By Five Towns Marriage Initiative

Kli Yakar has a commentary in this week’s parashah, Va’eira, that goes through each one of the makkos and points out how we see middah k’neged middah in it. The makkah of Blood (Dam) was appropriate because Pharaoh had decreed for the Jewish baby boys to be thrown into the water. For Tzefardea, the frogs gave up their lives to serve Hashem, unlike the Egyptians who denied Hashem’s existence and said they don’t know Him. The lice in Kinim came because the dirt where the Jews were forced to work caused them to be covered in sweat and lice, so that dirt was used to create lice for the Egyptians. Arov was brought upon the Egyptians because they mistreated the Jews, who are compared to animals. The Kli Yakar continues to give examples of how each makkah was middah k’negged middah in this vein.

The Alter of Novardhok explains that middah k’negged middah refers to neither reward nor punishment. Reward and punishment are saved for the World to Come, but middah k’neged middah refers to cause and effect. The same way there are natural rules in the world–for example, jumping from great heights can cause death, putting on a coat can keep you warm, eating food makes you feel full, etc.–so too there is a consequence and cause and effect called middah k’neged middah.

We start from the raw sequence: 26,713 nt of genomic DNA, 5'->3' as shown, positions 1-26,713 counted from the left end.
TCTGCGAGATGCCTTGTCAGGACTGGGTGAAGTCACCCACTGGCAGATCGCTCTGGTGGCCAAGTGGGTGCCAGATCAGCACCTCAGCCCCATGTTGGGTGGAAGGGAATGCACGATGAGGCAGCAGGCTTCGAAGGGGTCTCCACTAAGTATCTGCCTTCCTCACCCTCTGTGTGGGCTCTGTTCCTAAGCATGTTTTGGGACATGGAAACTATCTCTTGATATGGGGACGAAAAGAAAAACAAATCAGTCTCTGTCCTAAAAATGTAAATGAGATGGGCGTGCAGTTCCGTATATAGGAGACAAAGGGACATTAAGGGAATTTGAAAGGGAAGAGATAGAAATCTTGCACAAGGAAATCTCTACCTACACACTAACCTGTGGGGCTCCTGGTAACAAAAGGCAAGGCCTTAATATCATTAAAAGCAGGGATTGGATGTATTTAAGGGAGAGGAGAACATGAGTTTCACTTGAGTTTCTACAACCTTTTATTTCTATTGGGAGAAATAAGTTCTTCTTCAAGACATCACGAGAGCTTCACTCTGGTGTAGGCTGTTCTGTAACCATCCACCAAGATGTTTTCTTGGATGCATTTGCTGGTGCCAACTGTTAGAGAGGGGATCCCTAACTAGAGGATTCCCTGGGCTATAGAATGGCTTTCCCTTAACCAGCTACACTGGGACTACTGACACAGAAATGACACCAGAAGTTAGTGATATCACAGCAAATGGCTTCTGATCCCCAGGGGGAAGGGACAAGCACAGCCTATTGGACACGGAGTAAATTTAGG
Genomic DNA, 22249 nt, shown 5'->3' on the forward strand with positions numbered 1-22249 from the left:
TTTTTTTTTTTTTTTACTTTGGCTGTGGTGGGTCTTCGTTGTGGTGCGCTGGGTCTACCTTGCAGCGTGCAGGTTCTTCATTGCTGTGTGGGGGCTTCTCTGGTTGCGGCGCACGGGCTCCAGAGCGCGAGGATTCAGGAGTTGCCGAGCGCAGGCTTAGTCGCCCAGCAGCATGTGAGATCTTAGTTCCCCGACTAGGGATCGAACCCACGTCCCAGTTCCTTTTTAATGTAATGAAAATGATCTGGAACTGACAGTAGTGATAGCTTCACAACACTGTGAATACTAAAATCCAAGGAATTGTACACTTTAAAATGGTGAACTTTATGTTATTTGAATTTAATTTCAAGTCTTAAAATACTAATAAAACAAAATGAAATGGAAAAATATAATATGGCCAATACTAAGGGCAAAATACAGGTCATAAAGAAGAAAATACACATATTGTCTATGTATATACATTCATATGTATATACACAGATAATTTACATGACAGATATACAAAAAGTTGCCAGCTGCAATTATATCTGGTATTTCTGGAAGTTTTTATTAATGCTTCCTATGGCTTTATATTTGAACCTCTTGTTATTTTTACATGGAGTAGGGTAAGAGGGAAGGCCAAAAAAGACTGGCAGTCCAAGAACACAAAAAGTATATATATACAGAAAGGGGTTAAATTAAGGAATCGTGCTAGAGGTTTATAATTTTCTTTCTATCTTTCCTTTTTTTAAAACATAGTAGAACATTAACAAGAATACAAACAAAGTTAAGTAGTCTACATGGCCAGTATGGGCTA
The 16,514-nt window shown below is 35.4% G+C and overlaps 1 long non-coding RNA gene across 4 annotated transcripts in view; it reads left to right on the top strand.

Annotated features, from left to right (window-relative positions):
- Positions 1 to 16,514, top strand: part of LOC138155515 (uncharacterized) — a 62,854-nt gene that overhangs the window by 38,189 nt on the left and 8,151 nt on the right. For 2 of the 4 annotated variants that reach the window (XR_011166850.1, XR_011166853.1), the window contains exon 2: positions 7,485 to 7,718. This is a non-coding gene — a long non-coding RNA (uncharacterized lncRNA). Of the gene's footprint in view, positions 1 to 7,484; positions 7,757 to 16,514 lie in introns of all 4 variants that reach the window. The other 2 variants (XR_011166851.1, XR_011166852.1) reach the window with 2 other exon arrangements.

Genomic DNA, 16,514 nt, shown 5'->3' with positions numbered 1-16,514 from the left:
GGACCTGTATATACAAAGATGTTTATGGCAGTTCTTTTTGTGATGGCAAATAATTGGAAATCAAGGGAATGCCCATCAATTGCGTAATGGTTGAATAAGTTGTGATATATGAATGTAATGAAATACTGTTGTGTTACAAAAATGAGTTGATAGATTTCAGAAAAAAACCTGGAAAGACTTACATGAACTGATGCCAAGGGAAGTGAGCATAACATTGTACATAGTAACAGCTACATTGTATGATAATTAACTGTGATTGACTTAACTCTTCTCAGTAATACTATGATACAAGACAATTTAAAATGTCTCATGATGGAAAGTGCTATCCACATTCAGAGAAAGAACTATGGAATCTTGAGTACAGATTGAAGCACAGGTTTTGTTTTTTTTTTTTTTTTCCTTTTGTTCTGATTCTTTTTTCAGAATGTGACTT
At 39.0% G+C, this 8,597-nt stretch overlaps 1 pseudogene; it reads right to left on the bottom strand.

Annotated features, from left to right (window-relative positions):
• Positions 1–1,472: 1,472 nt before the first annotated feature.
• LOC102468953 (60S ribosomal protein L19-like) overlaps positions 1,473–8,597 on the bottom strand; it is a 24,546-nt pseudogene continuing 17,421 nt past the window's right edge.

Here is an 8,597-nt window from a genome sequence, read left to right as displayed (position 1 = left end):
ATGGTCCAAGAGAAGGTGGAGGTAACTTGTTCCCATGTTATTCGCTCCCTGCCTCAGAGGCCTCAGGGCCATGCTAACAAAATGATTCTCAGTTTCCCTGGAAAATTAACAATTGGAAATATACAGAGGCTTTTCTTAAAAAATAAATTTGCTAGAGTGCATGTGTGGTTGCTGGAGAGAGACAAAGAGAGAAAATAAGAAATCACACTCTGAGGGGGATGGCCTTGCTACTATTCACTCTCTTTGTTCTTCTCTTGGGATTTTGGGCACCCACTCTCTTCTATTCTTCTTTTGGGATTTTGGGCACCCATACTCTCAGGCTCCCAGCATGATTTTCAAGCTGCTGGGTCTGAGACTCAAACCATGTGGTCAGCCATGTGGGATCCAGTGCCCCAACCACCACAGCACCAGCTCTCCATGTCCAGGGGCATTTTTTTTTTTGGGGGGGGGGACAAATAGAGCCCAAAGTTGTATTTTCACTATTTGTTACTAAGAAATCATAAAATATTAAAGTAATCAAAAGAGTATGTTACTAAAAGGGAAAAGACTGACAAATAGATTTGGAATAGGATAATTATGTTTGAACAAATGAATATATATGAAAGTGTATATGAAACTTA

Middah k’neged middah means that when we act a certain way, we cause Hashem to act towards us accordingly. This concept exists as well with interpersonal relationships. Shlomo HaMelech tells us that in the way water reflects a mirror image, one person’s heart is able to reflect the heart of another. This means that when we act in a certain manner towards our spouses, we usually cause a reaction that mirrors the way we act. Keeping this in mind can help us to be more careful about how we approach our interactions with our spouses. May all our actions be ones we would desire to have reflected for our benefit. v

Five Towns Marriage Initiative provides educational programs, workshops, and referrals to top marriage therapists. FTMI will help offset counseling costs when necessary and also runs an anonymous shalom bayis hotline for the entire community Sunday, Tuesday, and Thursday evenings, 10:00—11:00 p.m. For the hotline or for more information, call 516-430-5280 or e‑mail



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